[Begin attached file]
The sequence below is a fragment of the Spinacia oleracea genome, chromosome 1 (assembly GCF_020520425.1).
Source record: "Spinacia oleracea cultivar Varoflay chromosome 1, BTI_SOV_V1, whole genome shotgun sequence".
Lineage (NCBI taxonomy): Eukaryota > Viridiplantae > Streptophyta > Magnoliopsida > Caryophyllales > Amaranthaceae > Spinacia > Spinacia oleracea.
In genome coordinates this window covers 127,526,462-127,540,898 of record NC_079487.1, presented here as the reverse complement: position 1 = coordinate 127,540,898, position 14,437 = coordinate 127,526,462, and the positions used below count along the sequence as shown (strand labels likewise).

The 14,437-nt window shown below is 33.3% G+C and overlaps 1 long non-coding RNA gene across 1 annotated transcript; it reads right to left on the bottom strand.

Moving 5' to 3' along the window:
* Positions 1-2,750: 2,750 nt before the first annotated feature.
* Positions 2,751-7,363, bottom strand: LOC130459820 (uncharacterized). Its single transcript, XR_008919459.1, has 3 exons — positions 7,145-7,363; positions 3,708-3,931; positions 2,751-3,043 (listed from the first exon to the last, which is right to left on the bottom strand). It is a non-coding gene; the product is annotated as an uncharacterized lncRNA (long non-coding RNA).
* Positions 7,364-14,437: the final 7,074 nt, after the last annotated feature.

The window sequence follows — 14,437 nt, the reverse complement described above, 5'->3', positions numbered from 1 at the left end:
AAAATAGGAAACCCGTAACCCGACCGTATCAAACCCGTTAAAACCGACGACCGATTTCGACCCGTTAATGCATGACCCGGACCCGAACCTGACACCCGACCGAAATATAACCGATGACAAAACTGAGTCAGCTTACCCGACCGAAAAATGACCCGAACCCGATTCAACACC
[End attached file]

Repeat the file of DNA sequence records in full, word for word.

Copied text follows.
The sequence below is a fragment of the Spinacia oleracea genome, chromosome 1 (assembly GCF_020520425.1).
Source record: "Spinacia oleracea cultivar Varoflay chromosome 1, BTI_SOV_V1, whole genome shotgun sequence".
Lineage (NCBI taxonomy): Eukaryota > Viridiplantae > Streptophyta > Magnoliopsida > Caryophyllales > Amaranthaceae > Spinacia > Spinacia oleracea.
In genome coordinates this window covers 127,526,462-127,540,898 of record NC_079487.1, presented here as the reverse complement: position 1 = coordinate 127,540,898, position 14,437 = coordinate 127,526,462, and the positions used below count along the sequence as shown (strand labels likewise).

The 14,437-nt window shown below is 33.3% G+C and overlaps 1 long non-coding RNA gene across 1 annotated transcript; it reads right to left on the bottom strand.

Moving 5' to 3' along the window:
* Positions 1-2,750: 2,750 nt before the first annotated feature.
* Positions 2,751-7,363, bottom strand: LOC130459820 (uncharacterized). Its single transcript, XR_008919459.1, has 3 exons — positions 7,145-7,363; positions 3,708-3,931; positions 2,751-3,043 (listed from the first exon to the last, which is right to left on the bottom strand). It is a non-coding gene; the product is annotated as an uncharacterized lncRNA (long non-coding RNA).
* Positions 7,364-14,437: the final 7,074 nt, after the last annotated feature.

The window sequence follows — 14,437 nt, the reverse complement described above, 5'->3', positions numbered from 1 at the left end:
AAAATAGGAAACCCGTAACCCGACCGTATCAAACCCGTTAAAACCGACGACCGATTTCGACCCGTTAATGCATGACCCGGACCCGAACCTGACACCCGACCGAAATATAACCGATGACAAAACTGAGTCAGCTTACCCGACCGAAAAATGACCCGAACCCGATTCAACACC